The Chesapeake Is Coming Back

by: Richard C. Stump, III      April 3, 2018
Peter Essick / Getty Images / Aurora Creative /

In the early 2000’s when we first started to greatly expand our NPDES client base, one of the major happenings in the industry was the addition of Phosphorus and Nitrogen to NPDES permits as a result of the Chesapeake Bay Watershed TMDL.   There was major uproar from wastewater treatment plant operators because they had to increase nutrient monitoring, and decrease the amount of these nutrients present in effluents to levels that were (previously) unachievable with the technology available at the time.

As a result of the regulations, many wastewater treatment plants in the Chesapeake Bay Watershed went through multi-million dollar upgrades to achieve the reductions, and today almost every wastewater plant in the Chesapeake Bay Watershed has to test and treat for Total Phosphorus and Total Nitrogen.  These analyses are both in our top 20 analyses by volume, and we recently purchased a new cutting-edge instrument to increase our capacity on these critical analyses.

I recently stumbled upon an article in my newsfeed from NPR that reported on the return of grasses and crabs in the Chesapeake over the past few years.  According to the article, Marine Scientists believe the increase in underwater grasses is telling them that the conditions are improving.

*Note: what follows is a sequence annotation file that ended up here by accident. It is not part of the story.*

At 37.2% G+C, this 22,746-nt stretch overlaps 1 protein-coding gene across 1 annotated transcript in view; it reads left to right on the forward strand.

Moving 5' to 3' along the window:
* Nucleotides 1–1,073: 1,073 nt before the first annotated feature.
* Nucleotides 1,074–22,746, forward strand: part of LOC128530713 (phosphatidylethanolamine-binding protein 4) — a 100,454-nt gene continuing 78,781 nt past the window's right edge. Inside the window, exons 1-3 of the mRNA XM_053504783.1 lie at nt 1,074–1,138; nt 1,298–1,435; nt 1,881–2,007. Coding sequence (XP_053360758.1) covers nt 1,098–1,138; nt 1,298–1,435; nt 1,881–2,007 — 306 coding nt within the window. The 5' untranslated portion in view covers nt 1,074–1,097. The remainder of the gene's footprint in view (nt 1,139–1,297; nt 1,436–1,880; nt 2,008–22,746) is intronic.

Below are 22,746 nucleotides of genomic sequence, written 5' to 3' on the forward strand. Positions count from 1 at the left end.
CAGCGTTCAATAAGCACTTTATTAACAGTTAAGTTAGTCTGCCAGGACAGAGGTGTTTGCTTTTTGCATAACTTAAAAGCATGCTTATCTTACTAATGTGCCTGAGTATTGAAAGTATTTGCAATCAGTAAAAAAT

Most of the nutrient pollution in Maryland, Virginia and Pennsylvania comes from non-point source discharges, specifically farms.  Federal and state governments have educated farmers that have since adopted helpful best practices such as riparian buffers and manure disposal.

However, point-source discharge regulations on wastewater treatment plants have also dramatically helped lower algae proliferation, which allows the sunlight to reach seagrass on the estuary floor.  So the Chesapeake Bay Regulations have helped.

Personally, I find it very interesting to see such a measurable result of the work we do on the local environment.  It took many years, but this success shows the impact we can have on the environment when everyone works towards a common goal.  Our team at Suburban really believes in the work that we do, and knows it helps have an impact on our natural environment.  Seeing stories like this brings it to life.

It’s also extra close to my heart to see the return of the crabs since Maryland Blue Crabs are a favorite food in my family (they’re actually my 7 year-old daughter’s self-proclaimed favorite!).  Let’s hope the progress continues.

About the Author

Rich Stump Lab DirectorRichard C. Stump, III is the President and Laboratory Director of Suburban Testing Labs in Reading, PA.  Outside of analytical chemistry, he enjoys boating and fishing.  He and his family reside in Sinking Spring, Pennsylvania.  You can connect with him on LinkedIn or via email at